I'm convinced now that the link between Unetice and Celtic/Germanic peoples has already been totally busted. The Unetice population was replaced in Germany by largely Bell Beaker-derived Urnfield. You'll see this when we get Y-DNA and autosomal DNA from Unetice remains, which is on its way.

Ama Anti said...

from a purly Archaeological stand-point the cultural-continuity is clearly
Unetice ~1900-1400 > Tumulus 1400-1200 > Urnfield 1200-800
And all stemming from one another and all expanding from the East;

If we look at the second map (Sachsen-Anhalt) in the Blog-post above we see that Sachsen-Anhalt was a Hybrid area in the Chalcolithic of Bell-beaker and Corded-ware sites and with sub-sequent numerous Unetice sites; Same scenario occurred in the Eastern most Bell-beaker areas in Bohemia and Moravia; Now just to make it clear Unetice was undoubtably Indo-European but it emerged from an area that was occupied by the Bell-beaker complex (or Hybrid Corded-ware/Bell-beaker areas);

Which (and that was my logic behind it) if U106 and U152 is not Indo-European than they must have been subjugated by the Indo-Europeans in this area (with/in Unetice complex) and than dragged across Europe with Tumulus and Urnfield; Since all the societies (Germanic/Keltic/Italic) that emerged out of Urnfield were in turn Indo-European branches/societies;

Essentially meaning that if U152/U106 are non-Indo-European lineages than all these societies (Germanic/Keltic/Italic) are pseudo (subjugated Bell-beaker) Indo-European societies - and not proper-Indo-European societies (i.e. from the Steppes); Making only R1a and the Slavic/Iranian realm the only proper Indo-European (i.e. from the Steppes) socities;

But whether U106/U152 emerged from the steppes and were proper Indo-European lineages or if they were subjugated Bell-beaker lineages and all Indo-European societies that emerged from them tehrefor pseudo will only be known when finally extensive testings and extensive data about Bell-beaker/Corded-ware and the sub-sequent Bronze-age cultures finally exist;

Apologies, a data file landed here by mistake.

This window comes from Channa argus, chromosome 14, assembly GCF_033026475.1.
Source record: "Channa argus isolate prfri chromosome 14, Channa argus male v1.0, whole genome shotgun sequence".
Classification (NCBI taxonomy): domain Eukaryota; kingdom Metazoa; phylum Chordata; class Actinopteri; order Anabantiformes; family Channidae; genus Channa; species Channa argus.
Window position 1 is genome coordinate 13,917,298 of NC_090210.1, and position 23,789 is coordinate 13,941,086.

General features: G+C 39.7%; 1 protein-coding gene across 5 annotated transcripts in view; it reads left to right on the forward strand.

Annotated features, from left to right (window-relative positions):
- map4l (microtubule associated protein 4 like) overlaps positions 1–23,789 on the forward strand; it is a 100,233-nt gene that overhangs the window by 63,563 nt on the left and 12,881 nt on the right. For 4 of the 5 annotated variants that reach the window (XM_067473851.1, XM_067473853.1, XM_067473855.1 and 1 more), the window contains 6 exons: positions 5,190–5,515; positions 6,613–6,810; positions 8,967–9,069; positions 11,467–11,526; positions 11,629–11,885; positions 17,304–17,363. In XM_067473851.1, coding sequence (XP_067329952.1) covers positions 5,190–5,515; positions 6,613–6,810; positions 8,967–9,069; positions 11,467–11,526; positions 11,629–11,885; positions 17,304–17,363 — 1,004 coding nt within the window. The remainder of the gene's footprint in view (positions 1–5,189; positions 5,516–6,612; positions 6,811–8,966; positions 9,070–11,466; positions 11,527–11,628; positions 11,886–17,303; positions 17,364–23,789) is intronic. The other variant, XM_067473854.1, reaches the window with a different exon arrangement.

PS: I really do not think that mtDNA lineages are much of a stable ref. concerning population movements/shifts in the Chalcolithic;
Most of the mtDNA lineages (still present in modern-day Europe) have been in Europe at least since the Neolithic (results of Treilles/Avellaner/Ötzi) and are always very diverse ate every site - Bell-beaker site Kromsdorf [K1,T1,W,I,U2,U5] (all except U2 already found in Neolithic sites) - Corded-ware site Eulau [U,K1a,X2,H] also found at the neolithic sites of Treilles and Avellaner;

Ama Anti said...

not sure if it is 100% sure but those are the sources i took it from;

Uni. of Göttingen (2006) -
http://www.genebaze.cz/res/LC/LC.pdf
analysis by D. Schweitzer (2008) - p.3
http://dirkschweitzer.net/LichtensteinCaveAnalysis0804DS.pdf

Davidski said...

Yes, I'm referring to the same Urnfield mtDNA results. On a PCA they cluster with the Central and North European Bell Beakers.

http://img199.imageshack.us/img199/8420/euadnapca12.png

Urn = Unrfield, BB = German and Danish Bell Beaker, Une = Unetice, CW = Corded Ware.

Brandt et al. didn't test any Urnfield samples, but this is what they had to say at the end of their article..

"Notably, the CEM (Central European metapopulation) clusters with the Late Neolithic cultures and individuals of the BBC in particular, suggesting that the Western European mtDNA variability had a stronger influence than the contemporaneous eastern CWC/EBA complex, implying yet another shift after the EBA".

The CEM was made up of Austrians, Czechs, Germans and Poles. But even modern Russians are more western in terms of mtDNA than Unetice.

So Unetice might have had a major impact on Central and Northern Europe in terms of linguistics and culture, but its populations mixed into a Bell Beaker-like Central European majority by the late Bronze Age. The late Indo-European groups that then expanded during the Iron Age and later, like the Celts, Germans, Balts and Slavs, were all Bell Beaker-like in terms of mtDNA, and they shifted Eastern European genetic structure to the west, including in Russia.

Ama Anti said...

That clearly illustrates the inter-mixture with the pre-existing (female) populations - which is simply the natural progression the further the cultures expanded; With the maternal-lineages of Urnfield (maximum expansion) practically being from the pre-existing (Neolithic/Bell-beaker) populations;